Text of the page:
Killer who became a poet on death row captivates India

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The Independent Online

Doctor Johnson once said "when a man knows he is to be hanged in a fortnight, it concentrates his mind wonderfully". He has been proved right in the state of Tamil Nadu, where the shadow of the noose has brought forth an acclaimed book of poetry written from death row by a convicted murderer.

Doctor Johnson once said "when a man knows he is to be hanged in a fortnight, it concentrates his mind wonderfully". He has been proved right in the state of Tamil Nadu, where the shadow of the noose has brought forth an acclaimed book of poetry written from death row by a convicted murderer.

India is a land that values its writers, but its newest poet is a little more recherche than most. Ten years ago, V Radhakrishnan was convicted of murdering a man ina courthouse. But while he has been on death row, he has been earning acclaim as a poet.

Not only have several literary figures hailed Radhakrishnan's volume- one said he was moved to tears - but some are backing his plea for a presidential pardon on the sole grounds that he is an accomplished writer.

Jana Krishnamurthy, a local leader of the Bharatiya Janata Partythat was voted out of power in national elections, wrote: "It is astonishing that from the heart of a man awaiting the gallows, so much of poetic outpouring could come forth. His poems prompt us to pray, let not his body hang by the rope, let this lyrical mind flourish."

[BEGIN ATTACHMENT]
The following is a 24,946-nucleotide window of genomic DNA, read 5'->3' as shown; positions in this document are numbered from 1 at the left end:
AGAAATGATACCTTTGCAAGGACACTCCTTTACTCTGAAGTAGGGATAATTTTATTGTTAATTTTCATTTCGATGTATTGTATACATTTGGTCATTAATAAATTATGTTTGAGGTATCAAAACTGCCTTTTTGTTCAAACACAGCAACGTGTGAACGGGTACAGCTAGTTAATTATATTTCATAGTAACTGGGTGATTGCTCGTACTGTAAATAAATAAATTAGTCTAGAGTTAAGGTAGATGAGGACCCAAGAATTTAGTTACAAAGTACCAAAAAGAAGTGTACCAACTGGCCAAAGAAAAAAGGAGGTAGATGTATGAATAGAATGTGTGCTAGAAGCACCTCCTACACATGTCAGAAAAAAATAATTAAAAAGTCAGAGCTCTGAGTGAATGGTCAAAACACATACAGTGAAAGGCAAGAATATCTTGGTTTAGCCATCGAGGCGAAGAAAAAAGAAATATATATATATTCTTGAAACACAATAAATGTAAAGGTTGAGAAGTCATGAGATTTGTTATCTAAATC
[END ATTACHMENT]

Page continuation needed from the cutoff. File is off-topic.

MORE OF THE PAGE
The anthology of 46 poems includes a condemnation of Osama bin Laden for the 11 September 2001 attacks and a furious attack on President George Bush for the war inIraq.

Sirai Muthukkal 3450, or Pearls from Prisoner 3450 - his prisoner ID number - is written in Tamil and includes more philosophical musings on his fate. "How can this life be sweet when I am counting my days?" he writes. "Does the rope waiting for my neck know the past, the present and the future?"

The murdered man, Ayyavoo, had been accused in a criminal case of slaughtering a herd of cattle belonging to a friend of Radhakrishnan's, and of threatening the man's wife that he would make her into a widow. Ayyavoo was described in the press as a "notorious rowdy". He was killed inside the court buildings. Radhakrishnan, the friend whose wife was threatened and a third man were found guilty of murder and sentenced to death.

Radhakrishnan has exhausted the appeal process; a petition for clemency from the Governor of Tamil Nadu was turned down three years ago. Now a pardon from the Indian President, APJ Abdul Kalam, is his last hope.

In June there was clamour against the scheduled hanging of a murderer in Calcutta, and a last-minute stay of execution. But the President has since rejected a plea of clemency, and the execution is to go ahead.

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